The stock market has been volatile all week, as major companies have released their latest earnings results and shown the impact that current economic conditions are having on businesses. That volatility looked poised to continue for the Nasdaq Composite (^IXIC 1.64%) on Friday morning, with futures contracts on the tech-heavy index down nearly 1% in premarket trading.
The biggest drag on the Nasdaq on Friday morning came from Amazon (AMZN -9.78%), which issued a financial report that created concern among investors across the sector. Meanwhile, though, another company in tech that has gotten beaten down a lot more over the years showed some signs of recovery. Below, you’ll see more about what made Amazon stock lose ground, as well as why investors are taking a closer look at Intel (INTC 10.20%).
Amazon sees tough times ahead
Shares of Amazon were down almost 14% in premarket trading on Friday morning. The e-commerce and cloud computing giant’s third-quarter results showed the pressure that the retail sector is feeling right now, and things look like they could get worse entering the key holiday quarter.
Amazon’s financial numbers were mixed. Revenue was up 15% year over year to $127.1 billion, even after accounting for 4 percentage points of downward pressure from the strong U.S. dollar. However, net income fell 9% from year-ago levels to $2.87 billion, resulting in earnings of just $0.28 per share. Moreover, that figure actually included a valuation gain of $1.1 billion from Amazon’s stake in EV manufacturer Rivian Automotive, and operating income was down by nearly half as losses in the e-commerce business offset healthy profits from Amazon Web Services.
Moreover, Amazon projected an even bigger slowdown in the coming quarter. Fourth-quarter guidance called for Amazon to see revenue of $140 billion to $148 billion, which would represent year-over-year growth of just 2% to 8%. Operating income projections were in a range of $0 to $4 billion, suggesting substantial deterioration from year-earlier levels is likely once again.
If the decline in the stock sticks, it would bring Amazon’s share price to its lowest levels since the beginning of the COVID-19 pandemic in early 2020. Moreover, if the holiday season truly does go as poorly as Amazon’s guidance suggests, it could spell trouble for the entire retail sector.
Intel makes a comeback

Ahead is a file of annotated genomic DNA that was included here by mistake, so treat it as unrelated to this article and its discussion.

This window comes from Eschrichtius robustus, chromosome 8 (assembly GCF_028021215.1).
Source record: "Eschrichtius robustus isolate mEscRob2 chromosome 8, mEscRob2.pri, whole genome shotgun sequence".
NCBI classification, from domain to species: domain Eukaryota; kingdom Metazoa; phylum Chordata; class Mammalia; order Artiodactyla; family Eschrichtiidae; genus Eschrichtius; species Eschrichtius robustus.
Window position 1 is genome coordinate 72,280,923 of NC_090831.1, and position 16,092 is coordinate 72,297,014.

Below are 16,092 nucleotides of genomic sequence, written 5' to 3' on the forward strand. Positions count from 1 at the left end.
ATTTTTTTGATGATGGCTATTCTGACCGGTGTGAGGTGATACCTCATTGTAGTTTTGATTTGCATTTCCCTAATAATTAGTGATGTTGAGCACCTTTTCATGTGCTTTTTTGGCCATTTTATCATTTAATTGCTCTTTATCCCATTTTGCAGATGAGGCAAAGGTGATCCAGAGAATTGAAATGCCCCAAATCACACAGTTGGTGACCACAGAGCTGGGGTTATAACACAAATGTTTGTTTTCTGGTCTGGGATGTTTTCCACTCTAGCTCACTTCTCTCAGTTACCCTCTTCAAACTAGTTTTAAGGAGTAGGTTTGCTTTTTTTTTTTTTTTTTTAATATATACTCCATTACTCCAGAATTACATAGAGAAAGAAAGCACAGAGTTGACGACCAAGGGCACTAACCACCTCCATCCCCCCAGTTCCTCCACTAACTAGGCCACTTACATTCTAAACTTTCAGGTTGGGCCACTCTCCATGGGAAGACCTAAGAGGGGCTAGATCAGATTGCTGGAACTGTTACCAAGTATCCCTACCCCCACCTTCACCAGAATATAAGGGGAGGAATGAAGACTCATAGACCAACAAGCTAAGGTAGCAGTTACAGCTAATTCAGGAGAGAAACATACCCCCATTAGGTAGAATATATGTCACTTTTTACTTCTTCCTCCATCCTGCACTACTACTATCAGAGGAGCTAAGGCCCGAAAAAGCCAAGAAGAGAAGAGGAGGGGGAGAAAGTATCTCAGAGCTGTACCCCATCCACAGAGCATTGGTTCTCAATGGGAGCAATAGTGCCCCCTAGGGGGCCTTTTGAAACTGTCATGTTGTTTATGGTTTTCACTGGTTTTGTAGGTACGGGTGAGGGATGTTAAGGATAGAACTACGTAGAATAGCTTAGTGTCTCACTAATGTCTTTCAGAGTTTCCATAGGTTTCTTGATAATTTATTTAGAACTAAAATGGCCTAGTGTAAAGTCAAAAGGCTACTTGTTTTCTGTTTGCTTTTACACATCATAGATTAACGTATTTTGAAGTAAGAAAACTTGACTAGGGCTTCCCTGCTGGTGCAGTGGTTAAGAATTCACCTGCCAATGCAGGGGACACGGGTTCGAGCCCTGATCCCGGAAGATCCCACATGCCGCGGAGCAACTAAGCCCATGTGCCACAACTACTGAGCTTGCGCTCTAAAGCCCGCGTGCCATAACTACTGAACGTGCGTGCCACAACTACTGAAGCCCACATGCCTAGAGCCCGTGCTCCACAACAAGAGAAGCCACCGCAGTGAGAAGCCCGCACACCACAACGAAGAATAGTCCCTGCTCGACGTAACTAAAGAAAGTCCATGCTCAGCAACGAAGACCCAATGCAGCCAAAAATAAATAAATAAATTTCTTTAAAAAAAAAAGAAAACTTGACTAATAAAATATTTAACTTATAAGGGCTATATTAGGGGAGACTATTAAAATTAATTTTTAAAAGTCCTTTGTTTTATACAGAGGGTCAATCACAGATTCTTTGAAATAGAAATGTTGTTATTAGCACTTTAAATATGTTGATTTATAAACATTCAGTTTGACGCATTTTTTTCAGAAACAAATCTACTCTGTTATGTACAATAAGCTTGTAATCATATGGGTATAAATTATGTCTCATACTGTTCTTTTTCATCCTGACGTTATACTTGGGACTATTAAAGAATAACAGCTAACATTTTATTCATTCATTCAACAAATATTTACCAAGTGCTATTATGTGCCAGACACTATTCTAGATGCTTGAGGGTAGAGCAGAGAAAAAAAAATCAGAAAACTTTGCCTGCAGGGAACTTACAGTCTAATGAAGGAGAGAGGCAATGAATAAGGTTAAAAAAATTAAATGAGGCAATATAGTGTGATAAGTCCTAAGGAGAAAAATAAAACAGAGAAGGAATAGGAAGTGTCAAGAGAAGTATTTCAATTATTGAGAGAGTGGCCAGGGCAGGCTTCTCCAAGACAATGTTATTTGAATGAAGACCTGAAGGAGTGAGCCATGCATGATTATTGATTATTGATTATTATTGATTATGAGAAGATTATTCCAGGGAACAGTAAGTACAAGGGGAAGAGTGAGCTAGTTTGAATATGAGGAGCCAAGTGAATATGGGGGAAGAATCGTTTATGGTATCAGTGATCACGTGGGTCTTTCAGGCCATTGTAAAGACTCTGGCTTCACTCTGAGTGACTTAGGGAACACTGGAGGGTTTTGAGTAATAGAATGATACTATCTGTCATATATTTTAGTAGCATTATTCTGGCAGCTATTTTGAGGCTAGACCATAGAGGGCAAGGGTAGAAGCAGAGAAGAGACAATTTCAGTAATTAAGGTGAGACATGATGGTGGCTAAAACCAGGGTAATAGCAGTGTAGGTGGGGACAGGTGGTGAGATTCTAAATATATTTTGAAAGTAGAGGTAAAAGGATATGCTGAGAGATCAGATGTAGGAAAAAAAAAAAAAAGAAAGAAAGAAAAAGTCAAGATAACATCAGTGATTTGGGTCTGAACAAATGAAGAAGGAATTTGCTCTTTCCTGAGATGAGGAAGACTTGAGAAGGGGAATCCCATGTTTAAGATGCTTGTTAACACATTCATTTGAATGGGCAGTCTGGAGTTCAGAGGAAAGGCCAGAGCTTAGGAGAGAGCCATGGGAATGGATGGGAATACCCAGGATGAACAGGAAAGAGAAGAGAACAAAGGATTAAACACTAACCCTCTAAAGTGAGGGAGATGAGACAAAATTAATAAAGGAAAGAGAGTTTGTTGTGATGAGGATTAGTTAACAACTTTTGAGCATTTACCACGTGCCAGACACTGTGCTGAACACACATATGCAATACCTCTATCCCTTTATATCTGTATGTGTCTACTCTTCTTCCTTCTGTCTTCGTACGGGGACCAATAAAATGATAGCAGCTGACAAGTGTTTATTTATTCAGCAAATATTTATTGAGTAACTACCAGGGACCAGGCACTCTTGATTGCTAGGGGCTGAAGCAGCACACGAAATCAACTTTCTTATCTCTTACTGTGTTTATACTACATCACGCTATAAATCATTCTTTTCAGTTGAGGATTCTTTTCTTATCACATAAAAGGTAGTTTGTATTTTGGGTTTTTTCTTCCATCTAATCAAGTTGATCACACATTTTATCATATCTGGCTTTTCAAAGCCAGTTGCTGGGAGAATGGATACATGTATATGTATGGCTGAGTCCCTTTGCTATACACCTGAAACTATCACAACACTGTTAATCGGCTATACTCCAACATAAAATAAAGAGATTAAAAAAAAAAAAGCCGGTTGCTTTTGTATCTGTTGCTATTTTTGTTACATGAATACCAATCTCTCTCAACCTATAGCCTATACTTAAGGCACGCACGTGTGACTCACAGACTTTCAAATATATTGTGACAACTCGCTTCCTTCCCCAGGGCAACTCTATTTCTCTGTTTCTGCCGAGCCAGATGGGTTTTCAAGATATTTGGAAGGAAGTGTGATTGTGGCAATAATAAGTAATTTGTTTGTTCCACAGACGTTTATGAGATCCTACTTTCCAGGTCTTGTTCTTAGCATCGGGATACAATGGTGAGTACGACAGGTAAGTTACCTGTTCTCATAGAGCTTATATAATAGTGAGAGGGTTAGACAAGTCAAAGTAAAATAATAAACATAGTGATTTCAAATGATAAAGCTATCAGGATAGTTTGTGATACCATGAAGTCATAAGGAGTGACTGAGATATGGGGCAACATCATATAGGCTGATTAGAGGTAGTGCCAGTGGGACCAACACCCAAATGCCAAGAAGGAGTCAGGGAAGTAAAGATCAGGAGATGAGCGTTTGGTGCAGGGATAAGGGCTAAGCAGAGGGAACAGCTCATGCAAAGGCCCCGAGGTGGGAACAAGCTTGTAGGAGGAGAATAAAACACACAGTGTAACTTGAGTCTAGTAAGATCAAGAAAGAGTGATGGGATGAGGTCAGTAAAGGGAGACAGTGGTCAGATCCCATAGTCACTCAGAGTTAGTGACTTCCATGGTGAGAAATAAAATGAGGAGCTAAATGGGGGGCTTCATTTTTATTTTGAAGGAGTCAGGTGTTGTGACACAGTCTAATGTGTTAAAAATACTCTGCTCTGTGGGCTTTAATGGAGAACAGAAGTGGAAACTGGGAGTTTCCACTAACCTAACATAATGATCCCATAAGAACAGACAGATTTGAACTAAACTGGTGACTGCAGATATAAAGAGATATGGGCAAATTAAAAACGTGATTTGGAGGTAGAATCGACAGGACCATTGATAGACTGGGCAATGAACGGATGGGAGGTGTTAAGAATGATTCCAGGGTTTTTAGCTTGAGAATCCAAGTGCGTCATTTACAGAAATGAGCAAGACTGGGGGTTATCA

On a more positive note, shares of Intel were up more than 7% in the premarket trading session on Wall Street. The chipmaker has had plenty of challenges to face over the years, but its latest financial report showed some optimism within the business even though conditions remained tough.
Intel’s financial numbers weren’t pretty. Revenue of $15.3 billion was down 15% year over year on an adjusted basis. Adjusted net income plunged almost 60% from year-ago levels to $2.4 billion, working out to $0.59 per share. However, as big a drop on the bottom line as Intel suffered, most investors had expected even worse, so the figures came as good news in the eyes of many.
Intel is working hard to boost its efficiency, aiming to achieve $3 billion in cost reductions in 2023. That in turn could be just the beginning of broader efforts that could eventually bring annual savings of $8 billion to $10 billion by the end of 2025.
Even though the stock has been under pressure, Intel has taken steps to make shareholders happier, including this week’s listing of shares of its Mobileye Global autonomous driving technology unit. Yet even after today’s gains, the stock remains at levels seen consistently in the early 2010s, and it’ll take a lot of work to get Intel shares back in the good graces of investors across the stock market again.
John Mackey, CEO of Whole Foods Market, an Amazon subsidiary, is a member of The Motley Fool’s board of directors. Dan Caplinger has positions in Amazon. The Motley Fool has positions in and recommends Amazon and Intel. The Motley Fool recommends the following options: long January 2023 $57.50 calls on Intel, long January 2025 $45 calls on Intel, short January 2023 $57.50 puts on Intel, and short January 2025 $45 puts on Intel. The Motley Fool has a disclosure policy.